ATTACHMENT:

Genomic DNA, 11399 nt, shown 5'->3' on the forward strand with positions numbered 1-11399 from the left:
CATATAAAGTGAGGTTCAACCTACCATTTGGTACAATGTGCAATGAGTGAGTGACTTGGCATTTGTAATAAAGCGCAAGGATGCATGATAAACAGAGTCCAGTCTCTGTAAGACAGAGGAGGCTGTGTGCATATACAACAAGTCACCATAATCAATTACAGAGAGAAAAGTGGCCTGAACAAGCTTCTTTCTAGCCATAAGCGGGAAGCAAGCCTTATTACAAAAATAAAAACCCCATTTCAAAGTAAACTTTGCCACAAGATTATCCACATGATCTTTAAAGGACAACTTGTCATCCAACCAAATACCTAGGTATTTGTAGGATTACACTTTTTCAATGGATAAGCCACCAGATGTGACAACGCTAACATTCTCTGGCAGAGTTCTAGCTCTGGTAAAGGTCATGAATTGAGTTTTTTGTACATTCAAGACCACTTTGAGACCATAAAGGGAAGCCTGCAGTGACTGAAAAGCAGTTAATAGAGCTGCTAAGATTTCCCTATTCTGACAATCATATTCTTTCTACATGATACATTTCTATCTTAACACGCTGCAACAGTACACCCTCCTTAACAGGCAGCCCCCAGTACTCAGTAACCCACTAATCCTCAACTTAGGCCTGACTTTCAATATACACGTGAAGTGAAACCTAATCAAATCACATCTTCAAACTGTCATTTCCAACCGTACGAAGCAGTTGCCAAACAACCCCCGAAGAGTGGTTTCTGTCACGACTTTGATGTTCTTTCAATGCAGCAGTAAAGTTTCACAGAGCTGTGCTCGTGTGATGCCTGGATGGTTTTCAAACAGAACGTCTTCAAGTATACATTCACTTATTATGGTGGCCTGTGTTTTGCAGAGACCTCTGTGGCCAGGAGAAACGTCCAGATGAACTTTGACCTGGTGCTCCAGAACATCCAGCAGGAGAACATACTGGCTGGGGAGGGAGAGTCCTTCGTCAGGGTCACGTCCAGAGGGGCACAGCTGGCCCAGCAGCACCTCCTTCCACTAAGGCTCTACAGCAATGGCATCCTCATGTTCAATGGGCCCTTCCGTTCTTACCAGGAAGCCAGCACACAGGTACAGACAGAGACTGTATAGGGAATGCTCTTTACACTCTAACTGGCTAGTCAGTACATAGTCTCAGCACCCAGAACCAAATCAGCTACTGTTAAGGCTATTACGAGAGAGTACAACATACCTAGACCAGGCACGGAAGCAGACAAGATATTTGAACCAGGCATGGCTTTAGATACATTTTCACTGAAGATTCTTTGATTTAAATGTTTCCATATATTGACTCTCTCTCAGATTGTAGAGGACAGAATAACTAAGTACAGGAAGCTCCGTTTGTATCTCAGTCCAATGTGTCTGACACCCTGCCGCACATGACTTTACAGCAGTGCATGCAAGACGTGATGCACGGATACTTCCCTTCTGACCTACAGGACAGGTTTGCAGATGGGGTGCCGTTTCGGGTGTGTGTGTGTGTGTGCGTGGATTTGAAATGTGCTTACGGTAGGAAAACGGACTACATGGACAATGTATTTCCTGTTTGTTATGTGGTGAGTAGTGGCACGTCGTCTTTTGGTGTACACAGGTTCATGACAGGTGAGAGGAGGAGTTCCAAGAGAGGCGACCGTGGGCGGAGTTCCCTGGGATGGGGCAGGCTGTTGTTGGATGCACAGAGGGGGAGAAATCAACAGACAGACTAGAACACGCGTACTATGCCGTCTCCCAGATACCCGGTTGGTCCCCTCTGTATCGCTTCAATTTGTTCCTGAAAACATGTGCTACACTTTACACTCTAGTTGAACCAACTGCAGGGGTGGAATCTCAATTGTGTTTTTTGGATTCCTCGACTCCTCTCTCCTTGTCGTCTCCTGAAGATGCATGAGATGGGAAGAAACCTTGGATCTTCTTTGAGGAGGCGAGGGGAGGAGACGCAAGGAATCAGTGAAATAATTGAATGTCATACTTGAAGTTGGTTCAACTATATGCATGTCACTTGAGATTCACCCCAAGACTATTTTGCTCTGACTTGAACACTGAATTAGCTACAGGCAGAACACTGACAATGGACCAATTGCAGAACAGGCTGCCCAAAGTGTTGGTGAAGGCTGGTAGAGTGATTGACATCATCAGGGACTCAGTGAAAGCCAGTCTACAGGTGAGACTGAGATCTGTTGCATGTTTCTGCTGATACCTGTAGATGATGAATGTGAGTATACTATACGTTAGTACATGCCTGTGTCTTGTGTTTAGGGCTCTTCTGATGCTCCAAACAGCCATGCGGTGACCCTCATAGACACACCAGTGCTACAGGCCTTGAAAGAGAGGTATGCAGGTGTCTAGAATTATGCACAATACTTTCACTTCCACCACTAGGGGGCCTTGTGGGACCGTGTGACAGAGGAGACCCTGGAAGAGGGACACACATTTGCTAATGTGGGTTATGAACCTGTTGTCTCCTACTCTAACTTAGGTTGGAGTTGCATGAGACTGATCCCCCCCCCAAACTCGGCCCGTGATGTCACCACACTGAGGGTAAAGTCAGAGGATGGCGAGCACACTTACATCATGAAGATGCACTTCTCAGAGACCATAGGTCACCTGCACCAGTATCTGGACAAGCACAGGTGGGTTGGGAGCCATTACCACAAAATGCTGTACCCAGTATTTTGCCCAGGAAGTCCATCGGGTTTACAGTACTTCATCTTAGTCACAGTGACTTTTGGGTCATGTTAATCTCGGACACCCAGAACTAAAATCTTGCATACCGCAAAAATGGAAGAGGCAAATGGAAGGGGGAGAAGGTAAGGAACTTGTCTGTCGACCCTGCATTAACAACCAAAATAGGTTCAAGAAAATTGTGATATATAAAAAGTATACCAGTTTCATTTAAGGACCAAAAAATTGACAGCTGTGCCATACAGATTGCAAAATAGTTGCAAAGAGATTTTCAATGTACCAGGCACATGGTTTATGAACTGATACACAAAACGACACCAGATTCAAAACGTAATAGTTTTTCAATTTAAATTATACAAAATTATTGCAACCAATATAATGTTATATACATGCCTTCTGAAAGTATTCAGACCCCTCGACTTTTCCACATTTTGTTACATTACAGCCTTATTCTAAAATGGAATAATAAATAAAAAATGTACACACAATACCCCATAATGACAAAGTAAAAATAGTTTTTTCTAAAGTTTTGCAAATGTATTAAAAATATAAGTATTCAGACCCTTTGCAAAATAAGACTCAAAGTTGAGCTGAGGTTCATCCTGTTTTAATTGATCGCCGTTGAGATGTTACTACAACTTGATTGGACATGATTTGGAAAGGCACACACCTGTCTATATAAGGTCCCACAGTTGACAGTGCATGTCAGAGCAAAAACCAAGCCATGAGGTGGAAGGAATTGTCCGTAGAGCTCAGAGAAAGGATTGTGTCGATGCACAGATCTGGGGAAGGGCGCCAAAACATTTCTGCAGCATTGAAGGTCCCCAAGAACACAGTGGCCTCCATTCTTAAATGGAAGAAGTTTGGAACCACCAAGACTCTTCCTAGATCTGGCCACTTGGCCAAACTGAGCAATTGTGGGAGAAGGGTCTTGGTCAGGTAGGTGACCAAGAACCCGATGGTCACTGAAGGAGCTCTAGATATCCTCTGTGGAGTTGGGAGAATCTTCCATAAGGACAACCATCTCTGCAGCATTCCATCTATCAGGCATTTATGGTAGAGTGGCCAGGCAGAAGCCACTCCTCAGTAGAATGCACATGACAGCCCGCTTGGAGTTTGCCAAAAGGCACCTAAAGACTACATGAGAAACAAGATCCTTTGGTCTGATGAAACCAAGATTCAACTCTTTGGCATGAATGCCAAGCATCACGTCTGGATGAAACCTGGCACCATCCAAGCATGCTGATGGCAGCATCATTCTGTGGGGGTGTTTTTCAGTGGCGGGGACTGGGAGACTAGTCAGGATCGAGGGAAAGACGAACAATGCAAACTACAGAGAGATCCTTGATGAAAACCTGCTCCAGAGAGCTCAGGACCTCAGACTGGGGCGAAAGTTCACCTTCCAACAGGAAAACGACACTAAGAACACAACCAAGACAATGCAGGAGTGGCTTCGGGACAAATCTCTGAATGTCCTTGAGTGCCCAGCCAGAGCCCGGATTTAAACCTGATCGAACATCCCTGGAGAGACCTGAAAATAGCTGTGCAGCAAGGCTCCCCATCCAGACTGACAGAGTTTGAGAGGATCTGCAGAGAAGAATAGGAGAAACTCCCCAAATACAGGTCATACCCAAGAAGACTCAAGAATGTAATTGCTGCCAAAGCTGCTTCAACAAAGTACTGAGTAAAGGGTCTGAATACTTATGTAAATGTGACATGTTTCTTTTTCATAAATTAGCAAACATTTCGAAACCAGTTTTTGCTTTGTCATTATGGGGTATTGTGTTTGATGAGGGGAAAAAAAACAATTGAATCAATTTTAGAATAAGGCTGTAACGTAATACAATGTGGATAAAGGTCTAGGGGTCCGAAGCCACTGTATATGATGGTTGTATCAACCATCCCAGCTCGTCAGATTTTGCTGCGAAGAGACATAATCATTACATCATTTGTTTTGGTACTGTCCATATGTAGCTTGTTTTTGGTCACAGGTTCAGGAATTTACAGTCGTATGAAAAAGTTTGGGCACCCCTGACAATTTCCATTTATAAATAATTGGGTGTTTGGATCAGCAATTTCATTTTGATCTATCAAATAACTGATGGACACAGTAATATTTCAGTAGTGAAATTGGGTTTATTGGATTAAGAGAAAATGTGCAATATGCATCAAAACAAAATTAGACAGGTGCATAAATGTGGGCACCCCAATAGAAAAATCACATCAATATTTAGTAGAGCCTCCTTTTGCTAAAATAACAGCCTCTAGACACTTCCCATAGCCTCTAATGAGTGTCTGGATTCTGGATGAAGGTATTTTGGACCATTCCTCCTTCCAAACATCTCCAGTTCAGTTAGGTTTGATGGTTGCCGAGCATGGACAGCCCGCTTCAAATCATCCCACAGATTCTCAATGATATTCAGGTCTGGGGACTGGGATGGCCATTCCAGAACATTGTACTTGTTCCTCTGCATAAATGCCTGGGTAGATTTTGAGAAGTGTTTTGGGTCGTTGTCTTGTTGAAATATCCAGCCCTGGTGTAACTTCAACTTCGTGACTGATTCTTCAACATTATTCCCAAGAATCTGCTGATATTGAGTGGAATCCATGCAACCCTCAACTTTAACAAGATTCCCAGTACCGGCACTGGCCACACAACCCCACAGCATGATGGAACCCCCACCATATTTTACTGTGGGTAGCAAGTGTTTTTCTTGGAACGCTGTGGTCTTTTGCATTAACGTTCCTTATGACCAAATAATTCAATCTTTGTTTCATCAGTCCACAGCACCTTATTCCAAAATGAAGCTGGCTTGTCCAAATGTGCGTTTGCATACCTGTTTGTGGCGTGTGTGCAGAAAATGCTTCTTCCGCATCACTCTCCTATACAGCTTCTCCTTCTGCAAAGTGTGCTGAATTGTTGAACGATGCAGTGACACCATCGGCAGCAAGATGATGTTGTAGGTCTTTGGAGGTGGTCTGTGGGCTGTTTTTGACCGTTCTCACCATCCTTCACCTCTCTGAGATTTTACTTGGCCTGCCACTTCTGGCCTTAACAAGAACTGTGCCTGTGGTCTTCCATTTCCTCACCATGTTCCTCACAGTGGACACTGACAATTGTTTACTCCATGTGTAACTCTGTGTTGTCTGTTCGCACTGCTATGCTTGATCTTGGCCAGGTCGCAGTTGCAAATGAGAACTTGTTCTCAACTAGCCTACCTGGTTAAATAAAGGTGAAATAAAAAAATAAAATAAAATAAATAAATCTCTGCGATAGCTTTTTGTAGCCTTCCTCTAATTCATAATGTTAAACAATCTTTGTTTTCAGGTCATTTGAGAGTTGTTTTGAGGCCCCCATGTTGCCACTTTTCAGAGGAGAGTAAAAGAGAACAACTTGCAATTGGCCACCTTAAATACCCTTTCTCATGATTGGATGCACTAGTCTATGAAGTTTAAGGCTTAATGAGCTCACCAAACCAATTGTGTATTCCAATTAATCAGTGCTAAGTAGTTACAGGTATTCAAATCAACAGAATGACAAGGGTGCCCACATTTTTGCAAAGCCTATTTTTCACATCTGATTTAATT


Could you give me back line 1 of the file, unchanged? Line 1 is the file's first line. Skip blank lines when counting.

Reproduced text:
Genomic DNA, 11399 nt, shown 5'->3' on the forward strand with positions numbered 1-11399 from the left: